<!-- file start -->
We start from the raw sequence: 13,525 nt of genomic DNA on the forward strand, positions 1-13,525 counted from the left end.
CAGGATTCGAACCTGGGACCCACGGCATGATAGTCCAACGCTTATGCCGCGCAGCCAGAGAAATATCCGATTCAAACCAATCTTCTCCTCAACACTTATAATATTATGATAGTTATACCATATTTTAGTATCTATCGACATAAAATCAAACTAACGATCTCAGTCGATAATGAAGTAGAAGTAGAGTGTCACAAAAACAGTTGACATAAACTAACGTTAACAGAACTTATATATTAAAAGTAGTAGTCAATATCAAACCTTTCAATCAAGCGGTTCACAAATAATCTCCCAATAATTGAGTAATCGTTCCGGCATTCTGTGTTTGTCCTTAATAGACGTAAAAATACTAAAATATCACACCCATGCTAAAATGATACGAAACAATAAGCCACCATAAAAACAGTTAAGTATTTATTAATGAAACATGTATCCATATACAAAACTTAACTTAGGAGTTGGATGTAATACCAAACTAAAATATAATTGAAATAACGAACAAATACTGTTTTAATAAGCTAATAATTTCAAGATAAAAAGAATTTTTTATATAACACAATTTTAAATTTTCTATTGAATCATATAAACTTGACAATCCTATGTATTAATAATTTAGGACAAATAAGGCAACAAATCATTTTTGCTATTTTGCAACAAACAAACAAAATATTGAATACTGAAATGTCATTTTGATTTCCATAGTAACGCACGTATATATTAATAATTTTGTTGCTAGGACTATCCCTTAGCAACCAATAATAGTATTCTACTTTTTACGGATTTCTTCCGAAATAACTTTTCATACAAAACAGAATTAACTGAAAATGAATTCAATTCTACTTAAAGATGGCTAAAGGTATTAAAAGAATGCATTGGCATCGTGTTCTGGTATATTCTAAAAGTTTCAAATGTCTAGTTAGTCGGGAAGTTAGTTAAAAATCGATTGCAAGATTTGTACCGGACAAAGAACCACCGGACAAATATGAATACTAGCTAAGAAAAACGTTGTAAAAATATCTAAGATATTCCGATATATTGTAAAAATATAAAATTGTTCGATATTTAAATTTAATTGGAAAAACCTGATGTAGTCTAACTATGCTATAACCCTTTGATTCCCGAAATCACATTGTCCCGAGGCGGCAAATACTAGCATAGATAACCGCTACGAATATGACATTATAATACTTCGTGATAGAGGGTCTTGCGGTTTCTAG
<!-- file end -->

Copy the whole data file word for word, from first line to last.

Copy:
We start from the raw sequence: 13,525 nt of genomic DNA on the forward strand, positions 1-13,525 counted from the left end.
CAGGATTCGAACCTGGGACCCACGGCATGATAGTCCAACGCTTATGCCGCGCAGCCAGAGAAATATCCGATTCAAACCAATCTTCTCCTCAACACTTATAATATTATGATAGTTATACCATATTTTAGTATCTATCGACATAAAATCAAACTAACGATCTCAGTCGATAATGAAGTAGAAGTAGAGTGTCACAAAAACAGTTGACATAAACTAACGTTAACAGAACTTATATATTAAAAGTAGTAGTCAATATCAAACCTTTCAATCAAGCGGTTCACAAATAATCTCCCAATAATTGAGTAATCGTTCCGGCATTCTGTGTTTGTCCTTAATAGACGTAAAAATACTAAAATATCACACCCATGCTAAAATGATACGAAACAATAAGCCACCATAAAAACAGTTAAGTATTTATTAATGAAACATGTATCCATATACAAAACTTAACTTAGGAGTTGGATGTAATACCAAACTAAAATATAATTGAAATAACGAACAAATACTGTTTTAATAAGCTAATAATTTCAAGATAAAAAGAATTTTTTATATAACACAATTTTAAATTTTCTATTGAATCATATAAACTTGACAATCCTATGTATTAATAATTTAGGACAAATAAGGCAACAAATCATTTTTGCTATTTTGCAACAAACAAACAAAATATTGAATACTGAAATGTCATTTTGATTTCCATAGTAACGCACGTATATATTAATAATTTTGTTGCTAGGACTATCCCTTAGCAACCAATAATAGTATTCTACTTTTTACGGATTTCTTCCGAAATAACTTTTCATACAAAACAGAATTAACTGAAAATGAATTCAATTCTACTTAAAGATGGCTAAAGGTATTAAAAGAATGCATTGGCATCGTGTTCTGGTATATTCTAAAAGTTTCAAATGTCTAGTTAGTCGGGAAGTTAGTTAAAAATCGATTGCAAGATTTGTACCGGACAAAGAACCACCGGACAAATATGAATACTAGCTAAGAAAAACGTTGTAAAAATATCTAAGATATTCCGATATATTGTAAAAATATAAAATTGTTCGATATTTAAATTTAATTGGAAAAACCTGATGTAGTCTAACTATGCTATAACCCTTTGATTCCCGAAATCACATTGTCCCGAGGCGGCAAATACTAGCATAGATAACCGCTACGAATATGACATTATAATACTTCGTGATAGAGGGTCTTGCGGTTTCTAG